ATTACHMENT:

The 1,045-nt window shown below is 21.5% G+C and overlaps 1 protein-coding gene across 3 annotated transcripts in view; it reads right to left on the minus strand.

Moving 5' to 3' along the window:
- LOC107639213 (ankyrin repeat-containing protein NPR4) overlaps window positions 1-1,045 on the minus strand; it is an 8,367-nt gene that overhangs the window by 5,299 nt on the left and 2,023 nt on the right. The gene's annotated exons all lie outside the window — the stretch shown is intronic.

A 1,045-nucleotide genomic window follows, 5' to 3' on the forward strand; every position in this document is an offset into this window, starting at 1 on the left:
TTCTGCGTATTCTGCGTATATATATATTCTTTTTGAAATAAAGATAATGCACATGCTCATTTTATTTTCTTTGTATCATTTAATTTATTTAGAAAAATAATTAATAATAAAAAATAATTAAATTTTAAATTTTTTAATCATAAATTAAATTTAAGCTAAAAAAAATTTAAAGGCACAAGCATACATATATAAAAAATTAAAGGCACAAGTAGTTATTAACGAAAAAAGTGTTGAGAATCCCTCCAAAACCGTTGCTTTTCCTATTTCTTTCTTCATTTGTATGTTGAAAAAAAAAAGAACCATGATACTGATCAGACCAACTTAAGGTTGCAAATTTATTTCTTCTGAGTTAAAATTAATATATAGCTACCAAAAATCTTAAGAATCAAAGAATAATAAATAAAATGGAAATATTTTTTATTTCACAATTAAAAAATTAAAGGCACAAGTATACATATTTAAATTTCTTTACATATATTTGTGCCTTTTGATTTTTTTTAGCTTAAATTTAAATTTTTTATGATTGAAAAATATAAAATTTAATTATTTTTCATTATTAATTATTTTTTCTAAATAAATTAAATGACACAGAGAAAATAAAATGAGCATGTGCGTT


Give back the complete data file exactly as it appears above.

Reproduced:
The 1,045-nt window shown below is 21.5% G+C and overlaps 1 protein-coding gene across 3 annotated transcripts in view; it reads right to left on the minus strand.

Moving 5' to 3' along the window:
- LOC107639213 (ankyrin repeat-containing protein NPR4) overlaps window positions 1-1,045 on the minus strand; it is an 8,367-nt gene that overhangs the window by 5,299 nt on the left and 2,023 nt on the right. The gene's annotated exons all lie outside the window — the stretch shown is intronic.

A 1,045-nucleotide genomic window follows, 5' to 3' on the forward strand; every position in this document is an offset into this window, starting at 1 on the left:
TTCTGCGTATTCTGCGTATATATATATTCTTTTTGAAATAAAGATAATGCACATGCTCATTTTATTTTCTTTGTATCATTTAATTTATTTAGAAAAATAATTAATAATAAAAAATAATTAAATTTTAAATTTTTTAATCATAAATTAAATTTAAGCTAAAAAAAATTTAAAGGCACAAGCATACATATATAAAAAATTAAAGGCACAAGTAGTTATTAACGAAAAAAGTGTTGAGAATCCCTCCAAAACCGTTGCTTTTCCTATTTCTTTCTTCATTTGTATGTTGAAAAAAAAAAGAACCATGATACTGATCAGACCAACTTAAGGTTGCAAATTTATTTCTTCTGAGTTAAAATTAATATATAGCTACCAAAAATCTTAAGAATCAAAGAATAATAAATAAAATGGAAATATTTTTTATTTCACAATTAAAAAATTAAAGGCACAAGTATACATATTTAAATTTCTTTACATATATTTGTGCCTTTTGATTTTTTTTAGCTTAAATTTAAATTTTTTATGATTGAAAAATATAAAATTTAATTATTTTTCATTATTAATTATTTTTTCTAAATAAATTAAATGACACAGAGAAAATAAAATGAGCATGTGCGTT